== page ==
Advocacy group says military veteran suicides underreported in some states

Field of American flags.
Field of American flags. Photo credit Getty Images

A study conducted by a nonprofit advocacy group has found that the Department of Veterans Affairs underreported the numbers of military veteran suicides in a few states.

The new report was completed by a national nonprofit organization, America's Warrior Partnership, which examined data reported by the VA in eight states from 2014 to 2018 and compiled it in the study.

The report concluded that the number of suicides among former service members was 1.37 times greater in those eight states. Compounded in a national rate, if the numbers match up, that would mean that 24 veterans a day die by suicide, not the 17.7 the VA had previously reported.

The president of America's Warrior Partnership, Jim Lorraine, a 22-year Air Force servicemember, shared just how heartbreaking the data is.

"It's devastating," Lorraine shared with NBC News. "I'm not only a veteran myself. My son serves, my son-in-law serves. My wife is a vet. I know a lot of veterans who have died from suicide."

The states examined in the report were Alabama, Florida, Maine, Massachusetts, Michigan, Minnesota, Montana, and Oregon. The number of veterans in each state is representative of 18% of all U.S. veterans.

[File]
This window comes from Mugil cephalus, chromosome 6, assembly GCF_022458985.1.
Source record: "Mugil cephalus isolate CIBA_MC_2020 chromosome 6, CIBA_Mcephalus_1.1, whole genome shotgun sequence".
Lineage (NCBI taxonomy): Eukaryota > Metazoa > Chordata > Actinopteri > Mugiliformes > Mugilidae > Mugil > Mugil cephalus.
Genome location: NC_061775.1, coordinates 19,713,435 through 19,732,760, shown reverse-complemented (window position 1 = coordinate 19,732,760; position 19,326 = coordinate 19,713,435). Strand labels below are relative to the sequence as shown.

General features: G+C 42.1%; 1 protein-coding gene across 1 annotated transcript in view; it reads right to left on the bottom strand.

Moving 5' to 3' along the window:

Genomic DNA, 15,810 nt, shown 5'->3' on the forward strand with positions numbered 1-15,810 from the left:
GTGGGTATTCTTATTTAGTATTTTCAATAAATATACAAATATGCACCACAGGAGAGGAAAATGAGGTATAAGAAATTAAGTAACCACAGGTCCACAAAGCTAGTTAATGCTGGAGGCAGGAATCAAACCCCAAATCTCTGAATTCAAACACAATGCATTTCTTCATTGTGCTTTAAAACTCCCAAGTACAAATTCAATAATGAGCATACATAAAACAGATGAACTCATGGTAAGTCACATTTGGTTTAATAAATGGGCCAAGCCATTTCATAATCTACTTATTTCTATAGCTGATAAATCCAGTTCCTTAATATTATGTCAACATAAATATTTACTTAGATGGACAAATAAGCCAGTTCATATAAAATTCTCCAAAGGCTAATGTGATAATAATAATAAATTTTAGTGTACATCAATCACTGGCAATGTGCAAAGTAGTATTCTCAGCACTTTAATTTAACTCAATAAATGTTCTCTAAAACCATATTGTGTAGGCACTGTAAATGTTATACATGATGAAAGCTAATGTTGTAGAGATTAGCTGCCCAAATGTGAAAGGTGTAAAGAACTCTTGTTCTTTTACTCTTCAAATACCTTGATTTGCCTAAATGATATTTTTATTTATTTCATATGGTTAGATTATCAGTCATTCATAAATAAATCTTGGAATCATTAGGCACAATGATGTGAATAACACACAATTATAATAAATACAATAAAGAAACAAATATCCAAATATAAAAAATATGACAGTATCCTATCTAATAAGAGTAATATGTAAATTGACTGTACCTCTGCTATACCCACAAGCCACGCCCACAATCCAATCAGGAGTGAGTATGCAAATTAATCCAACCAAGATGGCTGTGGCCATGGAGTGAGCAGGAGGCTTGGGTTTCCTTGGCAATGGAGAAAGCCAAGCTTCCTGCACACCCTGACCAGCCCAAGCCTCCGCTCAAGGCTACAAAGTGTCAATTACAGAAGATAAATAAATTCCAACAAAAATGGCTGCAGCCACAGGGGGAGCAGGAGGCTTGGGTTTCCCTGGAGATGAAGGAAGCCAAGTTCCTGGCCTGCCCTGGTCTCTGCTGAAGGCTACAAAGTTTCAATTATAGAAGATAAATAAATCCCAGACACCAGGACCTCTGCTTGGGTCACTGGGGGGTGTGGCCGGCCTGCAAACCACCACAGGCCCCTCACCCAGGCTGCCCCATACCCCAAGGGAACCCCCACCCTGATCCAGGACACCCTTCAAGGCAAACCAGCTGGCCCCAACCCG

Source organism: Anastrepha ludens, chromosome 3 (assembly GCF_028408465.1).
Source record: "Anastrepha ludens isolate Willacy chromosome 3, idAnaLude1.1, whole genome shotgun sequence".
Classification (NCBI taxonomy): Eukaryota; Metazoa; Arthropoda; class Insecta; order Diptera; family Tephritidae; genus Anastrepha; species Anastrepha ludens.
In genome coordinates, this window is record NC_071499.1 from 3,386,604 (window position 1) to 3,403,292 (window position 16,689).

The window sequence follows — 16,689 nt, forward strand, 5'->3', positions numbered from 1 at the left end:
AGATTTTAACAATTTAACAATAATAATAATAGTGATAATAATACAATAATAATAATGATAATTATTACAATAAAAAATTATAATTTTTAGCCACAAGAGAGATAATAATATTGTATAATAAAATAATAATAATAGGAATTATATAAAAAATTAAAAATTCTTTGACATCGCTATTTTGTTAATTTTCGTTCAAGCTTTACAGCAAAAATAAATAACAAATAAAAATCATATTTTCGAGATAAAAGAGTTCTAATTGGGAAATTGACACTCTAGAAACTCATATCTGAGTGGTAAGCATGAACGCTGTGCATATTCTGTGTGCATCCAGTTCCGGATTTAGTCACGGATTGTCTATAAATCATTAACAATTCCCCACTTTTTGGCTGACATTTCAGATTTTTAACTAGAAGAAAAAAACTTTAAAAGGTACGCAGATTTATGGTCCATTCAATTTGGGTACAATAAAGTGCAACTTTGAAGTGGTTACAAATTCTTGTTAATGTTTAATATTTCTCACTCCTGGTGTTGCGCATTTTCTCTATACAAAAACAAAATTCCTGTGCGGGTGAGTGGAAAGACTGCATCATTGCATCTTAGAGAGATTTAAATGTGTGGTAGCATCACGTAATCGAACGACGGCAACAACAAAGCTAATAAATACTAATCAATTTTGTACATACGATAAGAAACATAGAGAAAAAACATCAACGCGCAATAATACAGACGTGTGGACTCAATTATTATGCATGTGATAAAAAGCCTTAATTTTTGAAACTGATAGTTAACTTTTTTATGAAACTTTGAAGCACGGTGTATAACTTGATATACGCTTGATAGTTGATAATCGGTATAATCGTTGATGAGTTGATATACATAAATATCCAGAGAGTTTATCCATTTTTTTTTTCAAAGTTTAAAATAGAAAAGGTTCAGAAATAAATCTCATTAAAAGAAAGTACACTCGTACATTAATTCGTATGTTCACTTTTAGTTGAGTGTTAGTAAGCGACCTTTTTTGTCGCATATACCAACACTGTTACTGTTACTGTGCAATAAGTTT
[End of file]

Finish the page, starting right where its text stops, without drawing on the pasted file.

In its report, America's Warrior Partnership shared that the eight states used were selected because they provided usable data, as most states were not allowed to release the data due to confidentiality restrictions.

Lorraine clarified with NBC News that the report is not meant to blame anyone but instead shine a light on the tragedy of suicide among service members. Researchers shared that the discrepancies discovered were most likely from human error and a deficiency in resources resulting in veteran deaths not being properly labeled.

"We're not pointing fingers at anyone," Lorraine said to NBC News. "We're just saying it's sobering to look at the numbers."

Terrence Hayes, the press secretary for the VA, shared in a statement that the agency's top clinical priority is to end veteran suicide.

"We take every step possible to make sure that our veteran suicide data is accurate, because the first step to solving this problem is understanding it," Hayes said in his statement.

Hayes continued by saying, "one veteran suicide is one too many, and VA will continue to accurately measure veteran suicide so we can end veteran suicide."

The report not only found that veteran suicides were underreported, but it also broke down the risk factors for veterans. According to the data, veterans with less than three years of service were at the most significant risk of taking their own life.

The odds of committing suicide also increased when veterans received a demotion by 56%, according to the report. Members of the Coast Guard also had the highest odds of dying by suicide, followed by Marine Corps, Army, Navy, and Air Force service members.

The data in the report was corroborated by the Defense Department and State records, according to America's Warrior Partnership. The nonprofit also shared that the VA participated where it could, as it couldn't share identifiable data.

Suicide claims the lives of more than 45,000 Americans every year. Because of this, Lorraine said that the study "belongs to the nation." With better collaboration, prevention methods could better help stop the needless loss of lives.

"Together, we can do better," he said. "We can make a significant dent."